• [...] Karl Long has a great post on this where he encourages others to chime in on this issue. Follow his links. [...]

  • [...] Robert Scoble stated: “As for how bloggers can play in this process? I think we just are going to come up short in coverage of campaigns when compared to the mainstream press.” I agree with almost all of what Robert did on the trip (based on what I’ve seen so far). That said, I think Robert had his PodTech/video blogging hat on a little too tightly here when making this statement that covered his listening ears! Seperately, Karl Long in his debunking of “Social Media is Dead” stated: “To me the difference between social media and “the media” or “big media” is control and influence. Social media is primarily controlled by the participants, by the viewers, readers, listeners etc. where as traditional media is primarily controlled by an organization with a narrower agenda like a corporation, or a political party.” [...]

  • [...] There’s been an interesting thread started by Steve Rubel who claims, more or less, that social media is dead. Hmm. Steve’s PR agency royally screws up not once, not twice, but at least three times when trying to use social media (flogs or paying off bloggers) on behalf of their clients. If your firm performed so poorly and was outed in such an embarrassing manner, wouldn’t you want to distance yourself from the channel as well? [...]

  • [...] Robert Scoble stated: “As for how bloggers can play in this process? I think we just are going to come up short in coverage of campaigns when compared to the mainstream press.” I agree with almost all of what Robert did on the trip (based on what I’ve seen so far). That said, I think Robert had his PodTech/video blogging hat on a little too tightly here when making this statement that covered his listening ears! Seperately, Karl Long in his debunking of “Social Media is Dead” stated: “To me the difference between social media and “the media” or “big media” is control and influence. Social media is primarily controlled by the participants, by the viewers, readers, listeners etc. where as traditional media is primarily controlled by an organization with a narrower agenda like a corporation, or a political party.” [...]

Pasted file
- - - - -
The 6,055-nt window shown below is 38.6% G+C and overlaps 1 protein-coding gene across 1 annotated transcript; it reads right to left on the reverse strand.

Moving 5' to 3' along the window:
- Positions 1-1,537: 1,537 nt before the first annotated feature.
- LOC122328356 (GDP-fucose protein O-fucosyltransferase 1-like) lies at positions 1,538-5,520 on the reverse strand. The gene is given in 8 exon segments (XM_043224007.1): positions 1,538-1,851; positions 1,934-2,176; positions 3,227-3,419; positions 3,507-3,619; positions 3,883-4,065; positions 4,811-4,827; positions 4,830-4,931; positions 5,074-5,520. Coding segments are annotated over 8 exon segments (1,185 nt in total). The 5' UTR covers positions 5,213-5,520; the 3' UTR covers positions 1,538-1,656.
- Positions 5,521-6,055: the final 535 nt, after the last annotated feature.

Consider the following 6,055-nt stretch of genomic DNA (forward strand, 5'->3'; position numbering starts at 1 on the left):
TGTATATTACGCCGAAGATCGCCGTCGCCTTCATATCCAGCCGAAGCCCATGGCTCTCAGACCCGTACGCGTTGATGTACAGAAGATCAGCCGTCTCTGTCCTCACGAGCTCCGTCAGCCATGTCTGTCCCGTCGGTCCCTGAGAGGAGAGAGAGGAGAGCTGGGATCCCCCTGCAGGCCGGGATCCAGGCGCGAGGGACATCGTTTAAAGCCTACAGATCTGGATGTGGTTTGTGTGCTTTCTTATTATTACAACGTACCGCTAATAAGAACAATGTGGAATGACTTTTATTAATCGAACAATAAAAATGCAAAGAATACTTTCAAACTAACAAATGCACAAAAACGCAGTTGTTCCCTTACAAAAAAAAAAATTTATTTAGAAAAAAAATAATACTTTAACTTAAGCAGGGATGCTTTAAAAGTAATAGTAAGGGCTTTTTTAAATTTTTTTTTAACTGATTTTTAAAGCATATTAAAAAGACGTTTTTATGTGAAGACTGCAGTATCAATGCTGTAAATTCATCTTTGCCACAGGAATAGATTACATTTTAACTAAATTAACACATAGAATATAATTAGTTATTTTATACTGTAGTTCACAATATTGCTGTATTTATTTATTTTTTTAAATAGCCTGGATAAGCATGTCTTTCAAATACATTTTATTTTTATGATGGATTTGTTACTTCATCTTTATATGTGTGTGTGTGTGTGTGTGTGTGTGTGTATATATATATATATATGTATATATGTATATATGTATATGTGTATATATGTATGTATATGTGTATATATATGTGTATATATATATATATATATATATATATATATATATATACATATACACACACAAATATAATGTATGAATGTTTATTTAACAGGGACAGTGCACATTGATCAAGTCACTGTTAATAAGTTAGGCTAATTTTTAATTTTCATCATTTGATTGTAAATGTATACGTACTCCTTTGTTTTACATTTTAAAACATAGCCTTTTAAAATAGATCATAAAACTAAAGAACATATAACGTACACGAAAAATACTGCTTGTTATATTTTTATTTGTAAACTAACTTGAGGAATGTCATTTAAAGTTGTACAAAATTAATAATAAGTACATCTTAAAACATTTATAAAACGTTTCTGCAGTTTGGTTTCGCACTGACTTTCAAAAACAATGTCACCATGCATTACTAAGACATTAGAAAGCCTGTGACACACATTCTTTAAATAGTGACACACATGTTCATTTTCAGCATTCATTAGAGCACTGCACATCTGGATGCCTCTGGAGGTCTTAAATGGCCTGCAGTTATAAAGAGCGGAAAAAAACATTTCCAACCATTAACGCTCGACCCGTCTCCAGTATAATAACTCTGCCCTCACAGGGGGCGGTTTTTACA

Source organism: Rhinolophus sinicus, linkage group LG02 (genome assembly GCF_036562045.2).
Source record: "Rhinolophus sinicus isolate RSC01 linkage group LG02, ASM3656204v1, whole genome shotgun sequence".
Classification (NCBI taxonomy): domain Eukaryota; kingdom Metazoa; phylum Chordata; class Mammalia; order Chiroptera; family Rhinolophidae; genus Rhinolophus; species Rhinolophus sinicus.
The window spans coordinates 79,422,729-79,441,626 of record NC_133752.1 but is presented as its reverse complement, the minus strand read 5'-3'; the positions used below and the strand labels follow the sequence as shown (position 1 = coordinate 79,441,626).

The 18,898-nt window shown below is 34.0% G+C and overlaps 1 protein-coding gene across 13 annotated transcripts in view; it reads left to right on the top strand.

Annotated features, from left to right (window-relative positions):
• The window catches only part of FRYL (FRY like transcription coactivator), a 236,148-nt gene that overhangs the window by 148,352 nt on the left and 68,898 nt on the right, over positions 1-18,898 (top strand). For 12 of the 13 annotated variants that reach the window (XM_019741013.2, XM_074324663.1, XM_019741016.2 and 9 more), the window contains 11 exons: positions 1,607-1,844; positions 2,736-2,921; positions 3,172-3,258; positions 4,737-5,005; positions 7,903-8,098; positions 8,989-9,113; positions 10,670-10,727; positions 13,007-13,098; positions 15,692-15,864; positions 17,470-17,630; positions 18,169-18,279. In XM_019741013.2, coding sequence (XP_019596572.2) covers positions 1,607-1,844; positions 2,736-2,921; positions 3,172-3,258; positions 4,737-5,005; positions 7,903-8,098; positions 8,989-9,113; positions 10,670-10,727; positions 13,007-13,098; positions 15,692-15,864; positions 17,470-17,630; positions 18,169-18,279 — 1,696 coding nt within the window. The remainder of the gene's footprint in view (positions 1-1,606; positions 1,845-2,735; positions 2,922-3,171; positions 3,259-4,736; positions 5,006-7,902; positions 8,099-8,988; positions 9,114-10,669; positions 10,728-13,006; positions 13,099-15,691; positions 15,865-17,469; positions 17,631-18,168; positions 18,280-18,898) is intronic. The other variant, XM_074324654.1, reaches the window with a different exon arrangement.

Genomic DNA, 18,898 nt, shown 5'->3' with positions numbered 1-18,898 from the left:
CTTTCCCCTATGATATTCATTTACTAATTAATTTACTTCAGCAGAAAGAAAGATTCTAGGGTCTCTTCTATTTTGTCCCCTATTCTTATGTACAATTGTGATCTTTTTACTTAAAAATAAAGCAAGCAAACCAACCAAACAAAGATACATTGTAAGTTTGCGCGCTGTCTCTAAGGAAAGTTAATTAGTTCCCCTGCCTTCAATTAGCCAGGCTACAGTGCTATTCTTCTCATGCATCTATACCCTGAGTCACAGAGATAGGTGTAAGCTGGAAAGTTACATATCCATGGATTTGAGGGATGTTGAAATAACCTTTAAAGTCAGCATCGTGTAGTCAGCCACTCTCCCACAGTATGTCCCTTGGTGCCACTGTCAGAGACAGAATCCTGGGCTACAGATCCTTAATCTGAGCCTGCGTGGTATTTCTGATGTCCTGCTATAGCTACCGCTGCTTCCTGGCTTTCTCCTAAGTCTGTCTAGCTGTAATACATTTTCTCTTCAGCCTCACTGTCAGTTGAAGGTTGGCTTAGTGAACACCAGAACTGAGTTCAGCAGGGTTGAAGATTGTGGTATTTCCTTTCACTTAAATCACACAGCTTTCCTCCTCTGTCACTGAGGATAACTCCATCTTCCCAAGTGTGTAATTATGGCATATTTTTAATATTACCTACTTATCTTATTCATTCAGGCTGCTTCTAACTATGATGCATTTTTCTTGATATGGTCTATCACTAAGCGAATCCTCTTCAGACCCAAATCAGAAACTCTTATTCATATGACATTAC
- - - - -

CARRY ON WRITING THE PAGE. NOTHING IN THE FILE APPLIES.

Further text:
• [...] And the derision doesn’t end at our agency. Social media die-hard and head of the Edelman Me2Revolution Steve Rubel has even recently argued that social media is dead. His theory is that now that big media is beginning to participate, social media is no longer the realm of the masses. Karl Long takes the position that as long as the masses still have some say in user-generated / social media spheres, it will survive. And Dave Armano agrees, citing the distinct lines between mainstream media and social media and predicts that social media will gain more mainstream credibility. [...]

  • [...] Social Media Is Dead – So Says Steve Rubel Dec 28, 2006 – Well this one got some comments I actually tagged some people in the post that I wanted to respond to the post, I should do that more. [...]

Post a Comment

Your email is never published nor shared. Required fields are marked *

*
*

You may use these HTML tags and attributes <a href="" title=""> <abbr title=""> <acronym title=""> <b> <blockquote cite=""> <cite> <code> <del datetime=""> <em> <i> <q cite=""> <strike> <strong>

Subscribe without commenting